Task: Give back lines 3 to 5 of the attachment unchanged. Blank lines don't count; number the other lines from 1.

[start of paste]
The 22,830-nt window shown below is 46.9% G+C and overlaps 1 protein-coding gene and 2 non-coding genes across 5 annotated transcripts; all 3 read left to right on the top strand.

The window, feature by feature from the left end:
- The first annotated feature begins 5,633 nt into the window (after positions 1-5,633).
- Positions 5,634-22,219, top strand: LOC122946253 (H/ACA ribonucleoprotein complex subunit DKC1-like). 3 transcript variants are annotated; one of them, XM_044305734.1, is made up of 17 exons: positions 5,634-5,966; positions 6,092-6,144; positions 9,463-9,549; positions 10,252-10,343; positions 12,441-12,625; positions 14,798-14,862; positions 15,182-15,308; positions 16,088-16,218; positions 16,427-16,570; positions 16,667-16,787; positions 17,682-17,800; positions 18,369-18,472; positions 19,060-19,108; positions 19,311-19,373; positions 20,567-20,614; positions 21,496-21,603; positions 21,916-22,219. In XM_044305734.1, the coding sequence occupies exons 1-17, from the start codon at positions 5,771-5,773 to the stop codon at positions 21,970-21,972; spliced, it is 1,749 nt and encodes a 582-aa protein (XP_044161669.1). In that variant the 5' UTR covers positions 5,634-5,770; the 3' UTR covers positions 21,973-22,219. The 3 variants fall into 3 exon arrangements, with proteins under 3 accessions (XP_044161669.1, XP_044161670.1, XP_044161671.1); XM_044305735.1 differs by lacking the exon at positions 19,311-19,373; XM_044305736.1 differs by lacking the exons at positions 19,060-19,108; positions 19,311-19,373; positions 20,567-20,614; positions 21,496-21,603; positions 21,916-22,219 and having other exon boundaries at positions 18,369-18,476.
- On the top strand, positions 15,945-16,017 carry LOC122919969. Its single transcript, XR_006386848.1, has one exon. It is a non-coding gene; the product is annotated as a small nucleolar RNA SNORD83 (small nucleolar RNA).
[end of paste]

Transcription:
- The first annotated feature begins 5,633 nt into the window (after positions 1-5,633).
- Positions 5,634-22,219, top strand: LOC122946253 (H/ACA ribonucleoprotein complex subunit DKC1-like). 3 transcript variants are annotated; one of them, XM_044305734.1, is made up of 17 exons: positions 5,634-5,966; positions 6,092-6,144; positions 9,463-9,549; positions 10,252-10,343; positions 12,441-12,625; positions 14,798-14,862; positions 15,182-15,308; positions 16,088-16,218; positions 16,427-16,570; positions 16,667-16,787; positions 17,682-17,800; positions 18,369-18,472; positions 19,060-19,108; positions 19,311-19,373; positions 20,567-20,614; positions 21,496-21,603; positions 21,916-22,219. In XM_044305734.1, the coding sequence occupies exons 1-17, from the start codon at positions 5,771-5,773 to the stop codon at positions 21,970-21,972; spliced, it is 1,749 nt and encodes a 582-aa protein (XP_044161669.1). In that variant the 5' UTR covers positions 5,634-5,770; the 3' UTR covers positions 21,973-22,219. The 3 variants fall into 3 exon arrangements, with proteins under 3 accessions (XP_044161669.1, XP_044161670.1, XP_044161671.1); XM_044305735.1 differs by lacking the exon at positions 19,311-19,373; XM_044305736.1 differs by lacking the exons at positions 19,060-19,108; positions 19,311-19,373; positions 20,567-20,614; positions 21,496-21,603; positions 21,916-22,219 and having other exon boundaries at positions 18,369-18,476.
- On the top strand, positions 15,945-16,017 carry LOC122919969. Its single transcript, XR_006386848.1, has one exon. It is a non-coding gene; the product is annotated as a small nucleolar RNA SNORD83 (small nucleolar RNA).